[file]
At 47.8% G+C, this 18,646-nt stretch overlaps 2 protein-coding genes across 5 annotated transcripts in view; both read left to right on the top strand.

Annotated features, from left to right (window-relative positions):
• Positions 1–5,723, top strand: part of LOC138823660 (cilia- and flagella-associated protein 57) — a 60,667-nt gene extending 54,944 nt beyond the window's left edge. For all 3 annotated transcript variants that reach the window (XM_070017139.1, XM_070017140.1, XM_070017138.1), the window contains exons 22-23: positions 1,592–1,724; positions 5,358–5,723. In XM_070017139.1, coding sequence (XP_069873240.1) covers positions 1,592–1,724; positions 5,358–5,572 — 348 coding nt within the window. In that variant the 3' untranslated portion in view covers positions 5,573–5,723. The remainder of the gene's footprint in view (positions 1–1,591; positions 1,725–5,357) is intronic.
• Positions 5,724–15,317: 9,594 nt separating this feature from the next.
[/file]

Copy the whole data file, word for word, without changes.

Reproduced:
At 47.8% G+C, this 18,646-nt stretch overlaps 2 protein-coding genes across 5 annotated transcripts in view; both read left to right on the top strand.

Annotated features, from left to right (window-relative positions):
• Positions 1–5,723, top strand: part of LOC138823660 (cilia- and flagella-associated protein 57) — a 60,667-nt gene extending 54,944 nt beyond the window's left edge. For all 3 annotated transcript variants that reach the window (XM_070017139.1, XM_070017140.1, XM_070017138.1), the window contains exons 22-23: positions 1,592–1,724; positions 5,358–5,723. In XM_070017139.1, coding sequence (XP_069873240.1) covers positions 1,592–1,724; positions 5,358–5,572 — 348 coding nt within the window. In that variant the 3' untranslated portion in view covers positions 5,573–5,723. The remainder of the gene's footprint in view (positions 1–1,591; positions 1,725–5,357) is intronic.
• Positions 5,724–15,317: 9,594 nt separating this feature from the next.